CRTC bats it out of the park

The page on the telephone era has finally turned. The relevant question is no longer the affordability and availability of the telephone, but of bandwidth, the substrate that allows everything. Yesterday’s decision of the CRTC on basic services marks the turning point, the closing of the public switched telephone network era. Rest in peace, PSTN. You served us well.

The CRTC has turned its regulatory efforts to making available and affordable access to the computer networks that link the world to one’s house. The Internet. 

As the Commission writes in its intro to the policy:

To help attain the universal service objective, the Commission will begin to shift the focus of its regulatory frameworks from wireline voice services to broadband Internet access services. As such, the following services – which form part of the universal service objective – are hereby basic telecommunications services within the meaning of subsection 46.5(1) of the Telecommunications Act (the Act): (i) fixed and mobile wireless broadband Internet access services, and (ii) fixed and mobile wireless voice services.

The CRTC set the speed objectives for uploads and downloads reasonably high. This was wise: bandwidth thought adequate today will seem wholly inadequate in 10 years, indeed 5 years. Imagine if a regulator of electricity generation  had set a limit or target on the number of light bulbs and electrical motors in 1920 and reviewed it every decade. Use of bandwidth will climb by orders of magnitude: this is one of the most easily predictable things in the world today.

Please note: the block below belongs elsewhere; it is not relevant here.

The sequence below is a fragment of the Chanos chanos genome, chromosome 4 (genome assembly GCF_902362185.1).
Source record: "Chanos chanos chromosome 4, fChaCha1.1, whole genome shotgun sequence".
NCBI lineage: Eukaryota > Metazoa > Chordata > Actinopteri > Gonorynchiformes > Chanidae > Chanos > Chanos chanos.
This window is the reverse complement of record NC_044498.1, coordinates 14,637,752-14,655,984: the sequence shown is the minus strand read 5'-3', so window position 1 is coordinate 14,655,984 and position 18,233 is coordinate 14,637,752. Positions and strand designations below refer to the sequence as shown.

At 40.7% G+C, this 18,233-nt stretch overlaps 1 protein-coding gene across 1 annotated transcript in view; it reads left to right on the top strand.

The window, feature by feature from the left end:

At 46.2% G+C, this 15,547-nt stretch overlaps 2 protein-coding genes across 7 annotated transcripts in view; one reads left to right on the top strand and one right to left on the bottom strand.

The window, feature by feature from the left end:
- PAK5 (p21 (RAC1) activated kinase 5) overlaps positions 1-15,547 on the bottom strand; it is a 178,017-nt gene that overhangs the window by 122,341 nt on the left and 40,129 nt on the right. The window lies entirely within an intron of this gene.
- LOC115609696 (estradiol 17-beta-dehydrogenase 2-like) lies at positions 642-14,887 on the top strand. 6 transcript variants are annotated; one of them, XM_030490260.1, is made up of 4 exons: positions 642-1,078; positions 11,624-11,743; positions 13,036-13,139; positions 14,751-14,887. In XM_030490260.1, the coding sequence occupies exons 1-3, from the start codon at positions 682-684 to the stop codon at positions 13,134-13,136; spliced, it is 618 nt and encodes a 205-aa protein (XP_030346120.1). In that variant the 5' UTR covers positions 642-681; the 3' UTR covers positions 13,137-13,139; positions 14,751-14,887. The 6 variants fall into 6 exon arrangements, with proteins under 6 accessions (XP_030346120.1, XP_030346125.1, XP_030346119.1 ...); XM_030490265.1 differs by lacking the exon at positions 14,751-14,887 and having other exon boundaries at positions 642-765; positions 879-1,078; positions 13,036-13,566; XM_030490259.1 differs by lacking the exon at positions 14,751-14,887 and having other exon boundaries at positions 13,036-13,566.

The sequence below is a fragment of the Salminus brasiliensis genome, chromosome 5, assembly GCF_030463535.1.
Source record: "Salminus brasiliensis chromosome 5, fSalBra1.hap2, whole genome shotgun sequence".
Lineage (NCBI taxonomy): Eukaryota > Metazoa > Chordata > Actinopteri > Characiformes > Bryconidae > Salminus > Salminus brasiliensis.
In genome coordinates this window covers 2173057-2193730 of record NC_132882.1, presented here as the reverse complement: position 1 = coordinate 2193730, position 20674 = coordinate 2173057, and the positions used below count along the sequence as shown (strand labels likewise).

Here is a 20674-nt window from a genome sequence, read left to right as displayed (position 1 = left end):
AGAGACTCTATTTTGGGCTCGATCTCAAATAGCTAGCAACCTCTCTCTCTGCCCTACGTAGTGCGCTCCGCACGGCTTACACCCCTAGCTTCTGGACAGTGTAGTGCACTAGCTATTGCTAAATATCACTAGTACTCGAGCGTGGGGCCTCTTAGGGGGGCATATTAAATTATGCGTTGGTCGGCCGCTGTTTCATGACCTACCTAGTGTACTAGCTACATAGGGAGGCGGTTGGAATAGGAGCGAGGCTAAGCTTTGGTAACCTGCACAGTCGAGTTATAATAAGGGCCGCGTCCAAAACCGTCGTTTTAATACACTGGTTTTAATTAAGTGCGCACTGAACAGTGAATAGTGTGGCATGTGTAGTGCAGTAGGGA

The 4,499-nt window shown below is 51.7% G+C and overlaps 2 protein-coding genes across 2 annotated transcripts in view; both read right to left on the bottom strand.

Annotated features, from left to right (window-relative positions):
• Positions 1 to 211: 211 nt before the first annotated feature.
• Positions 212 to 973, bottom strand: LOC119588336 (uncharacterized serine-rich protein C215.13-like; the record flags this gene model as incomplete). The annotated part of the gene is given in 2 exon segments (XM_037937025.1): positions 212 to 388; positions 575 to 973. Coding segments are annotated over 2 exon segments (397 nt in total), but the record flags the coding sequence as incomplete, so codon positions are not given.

The CRTC has also turned its attention to ensuring that funds are in place to assure the provision of the desired bandwidth, so that what we need to spread is subsidized just as, in an earlier era, we subsidized the spread of telephony. Says the Commission:

A third party will operate the fund at arm’s length from the Commission in a manner that is transparent and efficient. The fund will evolve within the broadband Internet funding ecosystem and complement other sources of funding and investment. For the first year of the fund, no more than $100 million will be distributed. This amount will increase by $25 million annually over the following four years to reach an annual cap of $200 million.

It seems to me that the terms of access to the fund must ensure that any networks built with it guarantee non-discriminatory access to them. In this way we can move telecommunications away from the closed silo model that large carriers want to something like that of pipelines, where oil is carried in a non-discriminatory fashion by any supplier. What is standard operating procedure in one carrier business is still seen as somewhat suspect in telecommunications.

The Internet revolution is not yet complete but it has found some champions in the CRTC.

The Chairman, Commissioners and staff  should bask in a few minutes of self-congratulation. They did right. Merry Christmas from them to us, and we thank them for their good works.

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